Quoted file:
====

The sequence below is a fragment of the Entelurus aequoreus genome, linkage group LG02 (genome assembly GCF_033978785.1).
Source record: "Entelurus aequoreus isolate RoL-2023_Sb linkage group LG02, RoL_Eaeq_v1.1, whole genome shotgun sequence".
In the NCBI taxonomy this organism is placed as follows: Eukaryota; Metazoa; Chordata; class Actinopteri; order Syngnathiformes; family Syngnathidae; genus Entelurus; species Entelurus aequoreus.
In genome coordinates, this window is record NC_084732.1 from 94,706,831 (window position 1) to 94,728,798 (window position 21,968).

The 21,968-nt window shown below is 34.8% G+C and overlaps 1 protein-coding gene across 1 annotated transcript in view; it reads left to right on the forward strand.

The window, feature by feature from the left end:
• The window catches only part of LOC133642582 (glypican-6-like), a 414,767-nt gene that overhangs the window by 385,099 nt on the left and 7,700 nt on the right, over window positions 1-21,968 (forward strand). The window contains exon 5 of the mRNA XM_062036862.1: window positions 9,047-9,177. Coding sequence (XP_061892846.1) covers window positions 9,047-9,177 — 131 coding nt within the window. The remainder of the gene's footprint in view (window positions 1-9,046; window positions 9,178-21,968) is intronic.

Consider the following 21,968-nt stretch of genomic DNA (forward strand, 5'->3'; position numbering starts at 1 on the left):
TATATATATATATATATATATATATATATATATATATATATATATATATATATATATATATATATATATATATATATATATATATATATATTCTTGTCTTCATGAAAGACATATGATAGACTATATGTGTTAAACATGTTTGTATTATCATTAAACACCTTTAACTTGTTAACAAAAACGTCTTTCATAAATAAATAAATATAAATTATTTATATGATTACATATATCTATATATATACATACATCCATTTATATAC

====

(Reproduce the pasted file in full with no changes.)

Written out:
The sequence below is a fragment of the Entelurus aequoreus genome, linkage group LG02 (genome assembly GCF_033978785.1).
Source record: "Entelurus aequoreus isolate RoL-2023_Sb linkage group LG02, RoL_Eaeq_v1.1, whole genome shotgun sequence".
In the NCBI taxonomy this organism is placed as follows: Eukaryota; Metazoa; Chordata; class Actinopteri; order Syngnathiformes; family Syngnathidae; genus Entelurus; species Entelurus aequoreus.
In genome coordinates, this window is record NC_084732.1 from 94,706,831 (window position 1) to 94,728,798 (window position 21,968).

The 21,968-nt window shown below is 34.8% G+C and overlaps 1 protein-coding gene across 1 annotated transcript in view; it reads left to right on the forward strand.

The window, feature by feature from the left end:
• The window catches only part of LOC133642582 (glypican-6-like), a 414,767-nt gene that overhangs the window by 385,099 nt on the left and 7,700 nt on the right, over window positions 1-21,968 (forward strand). The window contains exon 5 of the mRNA XM_062036862.1: window positions 9,047-9,177. Coding sequence (XP_061892846.1) covers window positions 9,047-9,177 — 131 coding nt within the window. The remainder of the gene's footprint in view (window positions 1-9,046; window positions 9,178-21,968) is intronic.

Consider the following 21,968-nt stretch of genomic DNA (forward strand, 5'->3'; position numbering starts at 1 on the left):
TATATATATATATATATATATATATATATATATATATATATATATATATATATATATATATATATATATATATATATATATATATATATATTCTTGTCTTCATGAAAGACATATGATAGACTATATGTGTTAAACATGTTTGTATTATCATTAAACACCTTTAACTTGTTAACAAAAACGTCTTTCATAAATAAATAAATATAAATTATTTATATGATTACATATATCTATATATATACATACATCCATTTATATAC